Previous studies have shown that black people have lower triage acuity scores (TAS), which determine how urgent a patient’s condition is in emergency departments (EDs), than white people. However, these studies did not determine whether this was due to bias of triagers or proper triage according to the severity of patients’ conditions. In this study, the researchers wanted to determine if black people are assigned lower TAS even after adjusting for demographic and clinical differences. They also wanted to understand if lower TAS caused longer wait times in EDs. The researchers analyzed data from an ED electronic medical record system, including demographic and clinical information, TAS, and ED waiting times. Triage scores were assigned from 1-5, with 1 being the most urgent. TAS and wait times were compared by race after adjusting for age, gender, insurance status, time of day, day of week, comorbidities, and abnormal vital signs. The researchers found that black people had an average TAS of 2.97, compared to 2.81 for white people, which was a significantly lower acuity rating. Black people also had longer wait times compared to white people. The results of this study show that racial bias may influence the triage process.
The researchers wanted to understand if black people were assigned lower TAS even after adjusting for demographic factors, and also if they experienced longer wait times in the ED.
Triage is the most important factor that determines how quickly patients are seen by a physician in EDs. Several studies have shown poor outcomes for patients who deteriorate while waiting for care in EDs. The triage process is under scrutiny in light of stresses on limited resources and disparities in medical care. Triage systems try to use objective data to assess the severity and urgency of patients’ medical conditions.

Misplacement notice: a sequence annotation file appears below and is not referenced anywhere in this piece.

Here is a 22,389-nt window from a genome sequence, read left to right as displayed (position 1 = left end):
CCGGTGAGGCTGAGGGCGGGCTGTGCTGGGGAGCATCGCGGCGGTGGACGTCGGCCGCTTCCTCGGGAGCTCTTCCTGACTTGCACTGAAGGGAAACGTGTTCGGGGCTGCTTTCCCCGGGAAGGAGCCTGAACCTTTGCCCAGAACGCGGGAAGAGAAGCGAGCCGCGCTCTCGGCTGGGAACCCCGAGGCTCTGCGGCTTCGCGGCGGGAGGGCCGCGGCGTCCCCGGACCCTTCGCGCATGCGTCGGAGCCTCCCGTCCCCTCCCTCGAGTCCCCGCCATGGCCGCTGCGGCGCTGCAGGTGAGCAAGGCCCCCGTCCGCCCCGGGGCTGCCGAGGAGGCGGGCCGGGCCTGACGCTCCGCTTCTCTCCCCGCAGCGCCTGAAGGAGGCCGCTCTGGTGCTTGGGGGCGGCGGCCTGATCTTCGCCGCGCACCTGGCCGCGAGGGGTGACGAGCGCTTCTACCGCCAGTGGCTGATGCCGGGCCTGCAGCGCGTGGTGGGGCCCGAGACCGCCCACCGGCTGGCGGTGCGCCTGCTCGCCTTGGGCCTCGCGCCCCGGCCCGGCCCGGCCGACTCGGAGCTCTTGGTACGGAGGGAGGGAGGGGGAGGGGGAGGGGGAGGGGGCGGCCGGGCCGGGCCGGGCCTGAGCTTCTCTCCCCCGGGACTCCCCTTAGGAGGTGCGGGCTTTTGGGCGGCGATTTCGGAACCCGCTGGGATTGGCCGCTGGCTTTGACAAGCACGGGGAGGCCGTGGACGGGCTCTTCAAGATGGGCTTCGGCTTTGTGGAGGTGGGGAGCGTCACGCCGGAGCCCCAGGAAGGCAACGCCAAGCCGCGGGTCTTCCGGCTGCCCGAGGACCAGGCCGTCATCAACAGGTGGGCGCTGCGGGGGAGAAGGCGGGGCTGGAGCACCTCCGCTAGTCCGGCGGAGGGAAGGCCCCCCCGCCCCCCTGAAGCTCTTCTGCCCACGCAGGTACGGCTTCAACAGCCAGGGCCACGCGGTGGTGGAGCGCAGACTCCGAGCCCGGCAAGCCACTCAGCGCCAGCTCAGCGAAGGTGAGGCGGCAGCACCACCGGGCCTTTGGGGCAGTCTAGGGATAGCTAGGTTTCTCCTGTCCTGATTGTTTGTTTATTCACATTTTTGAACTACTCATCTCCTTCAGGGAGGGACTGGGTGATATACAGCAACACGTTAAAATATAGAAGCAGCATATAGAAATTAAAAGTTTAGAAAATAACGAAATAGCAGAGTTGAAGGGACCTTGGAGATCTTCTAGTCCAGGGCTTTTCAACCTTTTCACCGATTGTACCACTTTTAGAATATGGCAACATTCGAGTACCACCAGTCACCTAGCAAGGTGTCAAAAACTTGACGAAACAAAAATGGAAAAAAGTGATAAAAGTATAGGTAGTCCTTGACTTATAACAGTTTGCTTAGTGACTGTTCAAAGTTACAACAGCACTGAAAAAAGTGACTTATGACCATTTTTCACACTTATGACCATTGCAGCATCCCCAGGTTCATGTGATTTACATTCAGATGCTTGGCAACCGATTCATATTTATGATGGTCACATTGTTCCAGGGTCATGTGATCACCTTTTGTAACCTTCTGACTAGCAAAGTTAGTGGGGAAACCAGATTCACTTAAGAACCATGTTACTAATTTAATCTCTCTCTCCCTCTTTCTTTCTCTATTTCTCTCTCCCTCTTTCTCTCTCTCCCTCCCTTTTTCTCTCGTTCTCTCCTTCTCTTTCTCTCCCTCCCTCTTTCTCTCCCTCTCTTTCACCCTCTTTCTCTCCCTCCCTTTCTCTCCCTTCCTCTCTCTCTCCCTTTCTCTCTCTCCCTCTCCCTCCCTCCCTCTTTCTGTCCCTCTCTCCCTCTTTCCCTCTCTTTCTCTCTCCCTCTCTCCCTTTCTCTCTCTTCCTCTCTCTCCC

However, the effectiveness of triage is dependent on people who are doing the triage itself. All triage systems allow a lot of subjectivity in assessing patients. The current 5-point scoring system allows upgrading of scores so that patients with more urgent conditions are seen faster. Although this seems like a reasonable system, the scoring system might allow bias to play a factor in triaging patients.
Previous studies have reported lower TAS and longer wait times for black people, but no studies have adjusted for clinical variables such as vital signs and co-morbidities, which could justify lower TAS and longer wait times. In this study, the researchers sought to determine if racial disparities exist in triage at an urban Level 1 emergency department. They wanted to understand if TAS was influenced by race even after adjusting for several demographic and clinical factors. Wait time as assessed as a secondary outcome to understand if TAS affected patient care.
The data of 87,685 patients was initially collected. After excluding patients without one of eight defined chief complaints (see methods), had missing data, had a race of other, or a wait time of 0 minutes, 19,726 visits were left, which included 6,456 white patients and 13,270 black patients. 4,210 matched pairs were generated for the remaining visits. For these pairs, the average TAS for black patients was 2.97, compared with 2.81 for white patients. Black patients were twice as likely to have lower TAS than white patients.